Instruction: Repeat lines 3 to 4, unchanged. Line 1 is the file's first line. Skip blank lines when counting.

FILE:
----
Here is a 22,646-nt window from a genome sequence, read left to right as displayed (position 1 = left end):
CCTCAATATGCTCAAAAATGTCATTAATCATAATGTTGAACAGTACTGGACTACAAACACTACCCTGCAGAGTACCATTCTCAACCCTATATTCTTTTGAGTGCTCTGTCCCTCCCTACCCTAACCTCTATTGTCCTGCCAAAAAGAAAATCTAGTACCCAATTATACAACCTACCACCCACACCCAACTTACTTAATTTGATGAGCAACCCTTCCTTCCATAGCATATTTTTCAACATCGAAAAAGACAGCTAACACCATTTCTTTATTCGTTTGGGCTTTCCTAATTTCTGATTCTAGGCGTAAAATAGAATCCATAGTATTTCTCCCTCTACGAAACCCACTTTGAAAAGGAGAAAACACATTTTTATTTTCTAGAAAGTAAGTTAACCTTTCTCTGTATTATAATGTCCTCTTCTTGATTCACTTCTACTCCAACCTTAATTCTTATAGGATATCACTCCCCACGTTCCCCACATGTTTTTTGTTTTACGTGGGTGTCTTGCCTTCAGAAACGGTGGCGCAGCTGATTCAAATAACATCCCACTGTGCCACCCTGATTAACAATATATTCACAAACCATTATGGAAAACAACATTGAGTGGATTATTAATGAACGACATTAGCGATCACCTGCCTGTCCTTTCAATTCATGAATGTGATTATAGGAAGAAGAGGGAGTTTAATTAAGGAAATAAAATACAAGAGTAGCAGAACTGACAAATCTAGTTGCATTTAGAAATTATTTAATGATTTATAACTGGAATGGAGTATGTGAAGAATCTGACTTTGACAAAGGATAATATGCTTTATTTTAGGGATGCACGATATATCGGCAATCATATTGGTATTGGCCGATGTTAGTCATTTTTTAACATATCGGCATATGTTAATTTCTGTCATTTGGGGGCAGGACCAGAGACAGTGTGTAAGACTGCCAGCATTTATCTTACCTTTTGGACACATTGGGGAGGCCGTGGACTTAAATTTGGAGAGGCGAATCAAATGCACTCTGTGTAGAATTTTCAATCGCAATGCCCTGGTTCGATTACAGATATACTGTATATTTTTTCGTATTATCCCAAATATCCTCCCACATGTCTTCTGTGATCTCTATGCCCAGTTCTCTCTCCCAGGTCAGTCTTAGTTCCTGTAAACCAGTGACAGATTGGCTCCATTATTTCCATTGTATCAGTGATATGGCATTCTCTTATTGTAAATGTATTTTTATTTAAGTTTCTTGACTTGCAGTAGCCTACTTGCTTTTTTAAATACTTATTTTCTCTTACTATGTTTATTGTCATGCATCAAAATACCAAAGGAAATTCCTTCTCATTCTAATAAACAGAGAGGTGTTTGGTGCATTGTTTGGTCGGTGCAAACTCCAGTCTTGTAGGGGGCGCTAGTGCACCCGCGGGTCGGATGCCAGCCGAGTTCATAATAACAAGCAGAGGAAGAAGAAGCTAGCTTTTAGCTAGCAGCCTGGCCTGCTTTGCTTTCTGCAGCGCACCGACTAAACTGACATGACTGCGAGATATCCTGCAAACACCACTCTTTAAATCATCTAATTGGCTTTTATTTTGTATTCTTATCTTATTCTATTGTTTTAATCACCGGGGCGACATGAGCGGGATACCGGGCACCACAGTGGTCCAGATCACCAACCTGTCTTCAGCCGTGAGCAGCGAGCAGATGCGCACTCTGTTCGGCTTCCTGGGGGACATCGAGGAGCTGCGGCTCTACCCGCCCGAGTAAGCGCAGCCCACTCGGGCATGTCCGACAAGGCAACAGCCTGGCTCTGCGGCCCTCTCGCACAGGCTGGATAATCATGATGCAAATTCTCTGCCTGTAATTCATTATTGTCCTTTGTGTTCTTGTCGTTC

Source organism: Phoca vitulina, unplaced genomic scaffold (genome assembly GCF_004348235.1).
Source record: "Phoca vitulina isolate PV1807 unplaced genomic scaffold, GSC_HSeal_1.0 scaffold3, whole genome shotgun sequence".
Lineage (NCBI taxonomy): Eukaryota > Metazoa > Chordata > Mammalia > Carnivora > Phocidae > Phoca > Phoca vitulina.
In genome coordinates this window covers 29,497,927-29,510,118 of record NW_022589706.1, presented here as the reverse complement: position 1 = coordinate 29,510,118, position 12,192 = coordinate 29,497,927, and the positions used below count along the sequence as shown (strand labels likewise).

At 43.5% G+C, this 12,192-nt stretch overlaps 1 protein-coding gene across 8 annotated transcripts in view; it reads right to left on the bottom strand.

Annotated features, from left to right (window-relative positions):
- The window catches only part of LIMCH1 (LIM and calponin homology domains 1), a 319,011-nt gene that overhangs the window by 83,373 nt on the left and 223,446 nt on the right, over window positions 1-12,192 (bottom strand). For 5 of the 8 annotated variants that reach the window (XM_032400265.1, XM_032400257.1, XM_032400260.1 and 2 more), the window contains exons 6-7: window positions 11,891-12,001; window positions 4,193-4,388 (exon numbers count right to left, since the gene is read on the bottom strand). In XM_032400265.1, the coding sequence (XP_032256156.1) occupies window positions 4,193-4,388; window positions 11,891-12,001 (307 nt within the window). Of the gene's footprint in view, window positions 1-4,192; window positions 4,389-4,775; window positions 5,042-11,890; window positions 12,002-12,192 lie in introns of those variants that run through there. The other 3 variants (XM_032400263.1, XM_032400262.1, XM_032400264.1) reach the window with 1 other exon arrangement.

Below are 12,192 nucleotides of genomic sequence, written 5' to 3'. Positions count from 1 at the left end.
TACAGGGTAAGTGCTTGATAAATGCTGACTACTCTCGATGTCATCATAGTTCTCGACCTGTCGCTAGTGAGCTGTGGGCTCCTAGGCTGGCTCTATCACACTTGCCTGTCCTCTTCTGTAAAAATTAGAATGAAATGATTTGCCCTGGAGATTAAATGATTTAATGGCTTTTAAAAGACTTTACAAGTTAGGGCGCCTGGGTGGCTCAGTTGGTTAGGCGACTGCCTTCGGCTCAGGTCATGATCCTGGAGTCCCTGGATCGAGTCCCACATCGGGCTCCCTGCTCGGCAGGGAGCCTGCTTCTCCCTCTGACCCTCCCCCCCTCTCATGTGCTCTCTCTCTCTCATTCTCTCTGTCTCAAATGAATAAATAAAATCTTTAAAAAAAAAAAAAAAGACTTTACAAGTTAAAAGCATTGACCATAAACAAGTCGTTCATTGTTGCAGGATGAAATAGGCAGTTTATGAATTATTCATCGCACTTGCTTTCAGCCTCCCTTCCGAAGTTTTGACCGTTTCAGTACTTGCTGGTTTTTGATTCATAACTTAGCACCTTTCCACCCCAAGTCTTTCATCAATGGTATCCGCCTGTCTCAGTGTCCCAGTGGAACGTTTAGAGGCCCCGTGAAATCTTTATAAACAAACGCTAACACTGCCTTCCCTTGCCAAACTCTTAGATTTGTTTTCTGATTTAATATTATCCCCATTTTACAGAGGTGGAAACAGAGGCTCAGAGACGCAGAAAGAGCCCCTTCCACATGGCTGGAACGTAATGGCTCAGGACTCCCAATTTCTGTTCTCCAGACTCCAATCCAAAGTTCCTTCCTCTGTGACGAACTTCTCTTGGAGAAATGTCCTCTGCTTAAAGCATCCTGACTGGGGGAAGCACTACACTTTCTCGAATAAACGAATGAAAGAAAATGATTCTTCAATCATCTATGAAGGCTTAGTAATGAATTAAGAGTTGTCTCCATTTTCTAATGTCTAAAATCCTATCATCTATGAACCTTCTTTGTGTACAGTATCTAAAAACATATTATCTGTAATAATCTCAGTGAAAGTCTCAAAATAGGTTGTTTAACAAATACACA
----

Source organism: Phoca vitulina, unplaced genomic scaffold (genome assembly GCF_004348235.1).
Source record: "Phoca vitulina isolate PV1807 unplaced genomic scaffold, GSC_HSeal_1.0 scaffold3, whole genome shotgun sequence".